Wednesday, September 14, 2016

Patent Eligibility for Software and Business Method Patent Applications

This blog recently expressed a hope that the courts would re-visit business method patent eligibility following the infamous Supreme Court “Alice” decision which eventually opened the door for most business method applications to be held ineligible.  Fortunately, the Federal Circuit Court of Appeals on May 12, 2016 issued the Enfish decision which resurrected business methods – briefly.  

Since then, 3-Justice panels of the Federal Circuit have issued a series of conflicting opinions concerning business method eligibility.  Legally speaking, the issue turns on whether an invention happens to be directed to a mere “abstract” idea.  Practically speaking after reviewing the post-Enfish decisions, the key factor appears to be which group of 3 Federal Circuit Justices makes the determination.  

Our experience before the Patent Office, reflects the same chaos.  Whether an application’s claims are patent eligible depends on which Examiner examines the application.  If this sounds “arbitrary and capricious” it ought to.  Unfortunately, potentially valuable intellectual property (IP) rights should not turn on a flip of the coin.  

So, the question arises, what should business method-based Entrepreneurs do in this unpredictable environment?  For those already a “little bit pregnant” with a pending application, we usually recommend staying the course and fighting the issue while hoping that the full Federal Circuit will straighten out the mess.  For those without a pending application yet, we usually recommend filing a provisional patent application at some point and praying for the same clarifying decision in the meantime.  

For there is one thing that can be predicted with certainty, if you do not file an application (or instead let one go abandoned) you will not get a patent.  Everything else is, unfortunately and with regard to business method patent eligibility, a crap shoot.  

But, do not be too discouraged for in my humble opinion, this situation cries out for a clarifying decision.  If not, many otherwise worthy patent applications are going to fall prey to Enfish.

We at the Villhard Patent Group would welcome an opportunity to discuss the patent eligibility of your business (and/or software) method ideas.  Please see for more information about us or call (512) 897-0399 to arrange a complimentary initial consultation.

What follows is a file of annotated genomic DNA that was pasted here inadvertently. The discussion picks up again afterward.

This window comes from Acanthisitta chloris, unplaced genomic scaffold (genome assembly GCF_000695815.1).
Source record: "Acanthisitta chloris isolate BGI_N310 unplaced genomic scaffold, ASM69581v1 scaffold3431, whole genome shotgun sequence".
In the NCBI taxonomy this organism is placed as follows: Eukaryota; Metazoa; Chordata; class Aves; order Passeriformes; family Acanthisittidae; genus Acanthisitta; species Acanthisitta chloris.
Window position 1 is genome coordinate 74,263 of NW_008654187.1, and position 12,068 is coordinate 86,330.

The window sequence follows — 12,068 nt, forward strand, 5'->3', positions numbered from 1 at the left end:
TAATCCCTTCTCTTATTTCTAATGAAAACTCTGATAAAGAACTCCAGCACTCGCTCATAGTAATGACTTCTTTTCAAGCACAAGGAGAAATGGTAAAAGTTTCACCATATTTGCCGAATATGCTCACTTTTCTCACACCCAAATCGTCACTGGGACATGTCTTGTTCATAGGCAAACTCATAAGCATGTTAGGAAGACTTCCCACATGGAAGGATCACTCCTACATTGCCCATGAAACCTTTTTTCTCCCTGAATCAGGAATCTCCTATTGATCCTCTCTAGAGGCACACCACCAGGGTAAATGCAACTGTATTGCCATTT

Thursday, March 10, 2016

U.S. Patent Office SXSW Meetup

FYI, the U.S. Patent Office is having a SXSW meetup.  See  For more details.

And, of course, we at the Villhard Patent Group would be happy to discuss your intellectual property issues with you.  You can obtain more information about us at www, or you can call us at 512-897-0399.

Thursday, March 3, 2016

Spring Training Report: Prior Art and Prospects

When considering whether to field a patent application most Entrepreneurs consider having a prior art search performed.  Many first time Entrepreneurs view their search as a definitive prediction as to the patentability of their idea.  Yet, wise Entrepreneurs would consider these reports as more of a scouting report predicting what their prospects might be (and before Spring Training even starts).  
Like all Internet searches, prior art searches are key-word-based.  Thus, pertinent documents can be missed.  Moreover, irrelevant findings can obscure what technology is uncovered.  For instance, an incorrectly structured search can provide many “hits” in technology having little to do with the Entrepreneur’s idea.  Software, due to the inconsistent use of and meaning for various terms in this industry, bears a particular susceptibility to this problem.  

Additionally, the skill of the searcher affects the search results.  Many of low-cost searchers dump key words into a search engine and hope for the best with no sanity checking of the results.  And those key words might not have been chosen carefully.  Often, indeed, the searcher merely parses a 1 paragraph or 1 page description of the idea and extracts supposed key words from it.  Yet, those descriptions often focus on the advantages that the Entrepreneur believes their idea to bring to the game.  In other words, these passages function more like marketing copy rather than a technical scouting report (description) of the idea.  

Thus, for at least these reasons, prior art searches can provide misleading results much like a team's Spring Training record.  But, even when performed by a skilled searcher, a key-word based prior art search will only survey the field.  Entrepreneurs who have had a search performed should pass the results to a qualified Patent Attorney before committing to their regular season roster (i.e., drafting strategy for their patent application).  

We at the Villhard Patent Group would welcome the opportunity to strategize with you about your potential patent applications.  To obtain more information about us please see www.villhardpatents or call us at 512-897-0399.  We look forward to hearing from you.